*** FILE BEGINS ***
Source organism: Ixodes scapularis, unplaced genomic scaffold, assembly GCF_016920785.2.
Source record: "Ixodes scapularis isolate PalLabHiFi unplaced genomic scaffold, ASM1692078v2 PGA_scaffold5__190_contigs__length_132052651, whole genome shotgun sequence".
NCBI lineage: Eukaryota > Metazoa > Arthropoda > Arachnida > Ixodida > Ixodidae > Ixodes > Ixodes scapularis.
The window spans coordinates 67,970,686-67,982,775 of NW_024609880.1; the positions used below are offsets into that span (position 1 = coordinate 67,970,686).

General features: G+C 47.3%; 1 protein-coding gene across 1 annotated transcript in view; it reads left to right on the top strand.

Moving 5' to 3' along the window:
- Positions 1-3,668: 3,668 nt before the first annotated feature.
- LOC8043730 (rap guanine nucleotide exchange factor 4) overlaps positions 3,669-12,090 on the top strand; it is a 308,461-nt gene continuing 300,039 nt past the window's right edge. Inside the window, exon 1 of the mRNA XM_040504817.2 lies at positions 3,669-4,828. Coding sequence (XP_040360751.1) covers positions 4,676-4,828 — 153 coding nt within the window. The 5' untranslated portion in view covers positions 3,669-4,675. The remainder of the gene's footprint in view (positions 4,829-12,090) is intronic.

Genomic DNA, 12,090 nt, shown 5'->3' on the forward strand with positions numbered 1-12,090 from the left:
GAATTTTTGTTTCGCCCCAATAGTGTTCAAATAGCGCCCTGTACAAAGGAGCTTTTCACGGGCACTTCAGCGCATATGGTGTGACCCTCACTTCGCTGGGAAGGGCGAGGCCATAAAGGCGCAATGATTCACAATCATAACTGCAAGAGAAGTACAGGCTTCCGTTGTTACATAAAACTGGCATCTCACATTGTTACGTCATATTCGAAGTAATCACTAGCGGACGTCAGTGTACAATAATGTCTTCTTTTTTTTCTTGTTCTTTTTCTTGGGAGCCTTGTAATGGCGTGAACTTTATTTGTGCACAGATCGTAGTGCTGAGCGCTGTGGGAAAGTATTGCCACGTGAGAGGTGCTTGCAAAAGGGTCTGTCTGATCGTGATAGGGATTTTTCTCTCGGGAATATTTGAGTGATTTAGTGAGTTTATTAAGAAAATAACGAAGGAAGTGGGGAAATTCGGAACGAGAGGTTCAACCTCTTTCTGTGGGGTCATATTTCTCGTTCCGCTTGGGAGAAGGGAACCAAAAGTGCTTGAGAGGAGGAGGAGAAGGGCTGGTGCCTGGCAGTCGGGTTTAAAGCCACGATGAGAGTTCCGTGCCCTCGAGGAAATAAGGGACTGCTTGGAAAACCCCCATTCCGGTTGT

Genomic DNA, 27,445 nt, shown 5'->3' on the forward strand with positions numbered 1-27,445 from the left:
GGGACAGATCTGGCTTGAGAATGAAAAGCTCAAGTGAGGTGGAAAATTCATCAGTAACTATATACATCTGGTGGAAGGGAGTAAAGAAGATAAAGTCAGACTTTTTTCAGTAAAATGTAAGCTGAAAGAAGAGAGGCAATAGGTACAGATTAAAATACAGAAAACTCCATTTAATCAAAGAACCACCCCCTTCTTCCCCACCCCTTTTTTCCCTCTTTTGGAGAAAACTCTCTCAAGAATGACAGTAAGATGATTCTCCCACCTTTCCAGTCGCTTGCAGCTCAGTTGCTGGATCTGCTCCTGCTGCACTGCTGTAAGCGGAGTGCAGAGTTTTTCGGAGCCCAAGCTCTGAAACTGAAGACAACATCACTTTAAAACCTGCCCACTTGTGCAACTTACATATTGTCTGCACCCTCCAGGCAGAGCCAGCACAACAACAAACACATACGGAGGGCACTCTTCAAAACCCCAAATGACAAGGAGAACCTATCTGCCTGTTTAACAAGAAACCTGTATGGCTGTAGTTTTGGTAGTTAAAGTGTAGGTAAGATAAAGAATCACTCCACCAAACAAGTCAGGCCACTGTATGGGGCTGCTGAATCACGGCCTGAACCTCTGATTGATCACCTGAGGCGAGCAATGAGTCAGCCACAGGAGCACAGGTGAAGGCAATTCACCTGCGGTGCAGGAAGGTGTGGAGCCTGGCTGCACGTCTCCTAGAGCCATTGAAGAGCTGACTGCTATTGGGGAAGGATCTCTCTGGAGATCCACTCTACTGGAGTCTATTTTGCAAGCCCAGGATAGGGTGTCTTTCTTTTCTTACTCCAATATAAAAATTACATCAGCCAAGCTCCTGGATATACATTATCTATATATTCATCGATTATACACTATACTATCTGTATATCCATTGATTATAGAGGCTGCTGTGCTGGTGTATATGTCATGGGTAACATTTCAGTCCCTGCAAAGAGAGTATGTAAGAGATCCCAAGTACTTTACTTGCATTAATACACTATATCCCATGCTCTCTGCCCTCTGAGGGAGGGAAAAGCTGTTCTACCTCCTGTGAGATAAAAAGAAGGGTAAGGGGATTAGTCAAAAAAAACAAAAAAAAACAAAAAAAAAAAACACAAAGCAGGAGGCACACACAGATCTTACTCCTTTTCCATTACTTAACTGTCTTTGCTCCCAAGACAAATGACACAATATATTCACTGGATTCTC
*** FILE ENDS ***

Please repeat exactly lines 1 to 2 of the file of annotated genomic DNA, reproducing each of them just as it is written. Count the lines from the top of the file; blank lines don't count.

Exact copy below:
Source organism: Ixodes scapularis, unplaced genomic scaffold, assembly GCF_016920785.2.
Source record: "Ixodes scapularis isolate PalLabHiFi unplaced genomic scaffold, ASM1692078v2 PGA_scaffold5__190_contigs__length_132052651, whole genome shotgun sequence".